Currently, there is not a great deal of change between the “old” RHIN and the “new” HealthReach; over the next several months new resources will be added. This was intentional in order to help provide continuity of service throughout the transition. Please use the new Twitter handle @NLM_HealthReach and the new URL http://healthreach.nlm.nih.gov . Over the next several months the site will transition from the .org to the .gov site. Feedback is welcome through the “Contact Us” link on the website.
Wednesday, October 22nd, 2014
Yesterday, MedlinePlus released new versions of the MedlinePlus Mobile sites in English and Spanish. The mobile site URLs are http://m.medlineplus.gov and http://m.medlineplus.gov/espanol
Like the original versions of the mobile sites, the redesigned sites are optimized for mobile phones and tablets. Unlike the original mobile sites that contained only a subset of the information available on MedlinePlus, the new sites have all of the content found on MedlinePlus and MedlinePlus en español. They also have an improved design for easier use on mobile devices.
The key features of the redesigned mobile sites are:
• Access to all the content available on MedlinePlus and MedlinePlus en español
• Improved navigation using “Menu” and “Search” menus to access search and major areas of the sites
• Enhanced page navigation with the ability to open and close sections within pages
• Updated look and feel with a refreshed design
This new version of MedlinePlus Mobile is the first step in redesigning MedlinePlus and MedlinePlus en español to behave responsively. Responsively designed Web sites automatically change their layouts to fit the screen of the device on which they are viewed, whether that is a desktop monitor or a mobile touchscreen.
In 2015, the MedlinePlus team will release a fully responsive version of MedlinePlus to provide a consistent user experience from the desktop, tablet, or phone. This will remove the need for a separate mobile site. Users will then have one destination for MedlinePlus (www.medlineplus.gov) when using any device.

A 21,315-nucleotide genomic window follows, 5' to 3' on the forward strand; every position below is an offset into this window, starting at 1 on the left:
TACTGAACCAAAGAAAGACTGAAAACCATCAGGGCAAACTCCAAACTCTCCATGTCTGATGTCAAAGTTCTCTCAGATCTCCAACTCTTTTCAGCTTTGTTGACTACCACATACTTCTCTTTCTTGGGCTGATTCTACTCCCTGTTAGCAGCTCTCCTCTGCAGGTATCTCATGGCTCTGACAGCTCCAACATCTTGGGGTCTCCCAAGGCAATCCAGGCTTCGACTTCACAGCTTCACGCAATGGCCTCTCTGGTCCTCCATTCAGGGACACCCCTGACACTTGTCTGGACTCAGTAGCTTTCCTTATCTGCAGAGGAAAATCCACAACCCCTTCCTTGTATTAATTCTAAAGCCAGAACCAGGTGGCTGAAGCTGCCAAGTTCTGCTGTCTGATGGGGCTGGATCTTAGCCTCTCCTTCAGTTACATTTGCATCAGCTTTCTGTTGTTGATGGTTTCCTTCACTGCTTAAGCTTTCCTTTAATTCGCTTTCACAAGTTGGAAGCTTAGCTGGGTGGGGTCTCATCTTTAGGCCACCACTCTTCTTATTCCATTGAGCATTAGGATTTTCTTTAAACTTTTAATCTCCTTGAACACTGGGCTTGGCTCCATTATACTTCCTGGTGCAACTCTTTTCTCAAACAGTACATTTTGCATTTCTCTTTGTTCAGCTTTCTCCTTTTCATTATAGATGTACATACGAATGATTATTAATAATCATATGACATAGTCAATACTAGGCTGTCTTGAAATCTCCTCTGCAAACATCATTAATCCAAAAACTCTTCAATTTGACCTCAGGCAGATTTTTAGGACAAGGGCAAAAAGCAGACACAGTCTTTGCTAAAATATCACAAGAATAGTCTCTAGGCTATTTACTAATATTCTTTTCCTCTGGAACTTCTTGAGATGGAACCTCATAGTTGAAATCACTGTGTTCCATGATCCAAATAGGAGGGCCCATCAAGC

Until then, try out this first offering of MedlinePlus’s responsive design on your smartphone at http://m.medlineplus.gov and http://m.medlineplus.gov/espanol. Send us your feedback and comments about the new site via the Contact Us link that appears on every page.
Tuesday, September 30th, 2014
Frustrated by the number of requests your library gets for articles that are embargoed? Now you can enter journal embargo periods in DOCLINE. Here is more information about the DOCLINE 5.0 Release http://www.nlm.nih.gov/pubs/techbull/so14/so14_docline_release.html
Tuesday, September 30th, 2014
From the NLM Technical Bulletin:
Health science librarians in the United States are invited to participate in the next offering of the bioinformatics training course, “A Librarian’s Guide to NCBI,” sponsored by the National Library of Medicine (NLM), the National Center for Biotechnology Information (NCBI), and the National Network of Libraries of Medicine, NLM Training Center (NTC).
The course provides knowledge and skills for librarians interested in helping patrons use online molecular databases and tools from the NCBI. Prior knowledge of molecular biology and genetics is not required. Participating in the Librarian’s Guide course will improve your ability to initiate or extend bioinformatics services at your institution.
Online Pre-Course and In-Person Course Components
There are two parts to “A Librarian’s Guide to NCBI,” listed below. Applicants must complete both parts. Participants must complete the pre-course with full CE credit (Part 1) in order to advance to attend the 5-day in-person course (Part 2).
- “Fundamentals of Bioinformatics and Searching” an online (asynchronous) course, January 12-February 13, 2015
- A five-day in-person course offered onsite at the National Library of Medicine in Bethesda MD, March 9-13, 2015
Who can apply?
- Applications are open to health science librarians in the United States.
- Applicants will be accepted both from libraries currently providing bioinformatics services as well as from those desiring to implement services.
Enrollment is limited 25 participants.
What does it cost?
There is no charge for the classes. Travel and lodging costs for the in-person class are at the expense of the participant.
Important Application Dates
- Application deadline: November 17, 2014
- Acceptance notification: On or about December 15, 2014
More information on the course and the application form are located on the NLM Technical Bulletin.
Tuesday, September 16th, 2014
Due to recent software updates on National Network of Libraries of Medicine (NN/LM) websites at nnlm.gov, Internet Explorer 8 (IE8) is no longer supported. Some read-only sections of nnlm.gov will continue to be available via IE8. However, anyone using IE8 will probably not be able to submit assignments in online courses utilizing the NN/LM Moodle framework, and may not even be able to access and log into Moodle courses. Other nnlm.gov services that require data to be posted to the server are also likely to fail. In addition, DOCLINE will not support IE8 after the end of 2014.